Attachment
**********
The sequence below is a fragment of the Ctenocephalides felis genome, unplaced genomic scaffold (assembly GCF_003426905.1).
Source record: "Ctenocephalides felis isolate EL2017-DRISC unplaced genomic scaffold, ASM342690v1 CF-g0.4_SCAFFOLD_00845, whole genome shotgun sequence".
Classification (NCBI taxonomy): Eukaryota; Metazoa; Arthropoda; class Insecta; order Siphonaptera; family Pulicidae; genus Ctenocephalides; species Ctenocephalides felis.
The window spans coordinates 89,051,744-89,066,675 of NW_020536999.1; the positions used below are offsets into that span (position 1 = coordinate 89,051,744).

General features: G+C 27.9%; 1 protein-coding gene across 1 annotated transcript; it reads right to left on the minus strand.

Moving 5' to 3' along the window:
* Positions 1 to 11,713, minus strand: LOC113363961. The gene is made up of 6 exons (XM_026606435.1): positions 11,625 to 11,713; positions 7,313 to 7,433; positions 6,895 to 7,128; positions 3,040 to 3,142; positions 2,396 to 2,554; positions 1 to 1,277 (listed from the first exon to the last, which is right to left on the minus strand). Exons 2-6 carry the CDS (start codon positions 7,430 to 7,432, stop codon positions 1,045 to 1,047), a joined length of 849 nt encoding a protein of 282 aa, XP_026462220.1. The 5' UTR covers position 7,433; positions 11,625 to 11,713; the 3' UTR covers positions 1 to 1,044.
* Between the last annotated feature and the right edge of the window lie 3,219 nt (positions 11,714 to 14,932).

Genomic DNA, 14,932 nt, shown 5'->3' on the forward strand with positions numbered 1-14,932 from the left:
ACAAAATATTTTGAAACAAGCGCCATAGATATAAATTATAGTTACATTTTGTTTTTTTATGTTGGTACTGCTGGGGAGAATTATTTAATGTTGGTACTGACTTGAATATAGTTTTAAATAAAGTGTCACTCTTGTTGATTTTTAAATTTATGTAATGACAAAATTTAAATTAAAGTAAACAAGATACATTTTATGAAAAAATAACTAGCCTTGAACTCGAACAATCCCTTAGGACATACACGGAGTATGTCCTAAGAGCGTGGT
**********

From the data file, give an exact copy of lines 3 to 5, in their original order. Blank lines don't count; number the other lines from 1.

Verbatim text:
Classification (NCBI taxonomy): Eukaryota; Metazoa; Arthropoda; class Insecta; order Siphonaptera; family Pulicidae; genus Ctenocephalides; species Ctenocephalides felis.
The window spans coordinates 89,051,744-89,066,675 of NW_020536999.1; the positions used below are offsets into that span (position 1 = coordinate 89,051,744).

General features: G+C 27.9%; 1 protein-coding gene across 1 annotated transcript; it reads right to left on the minus strand.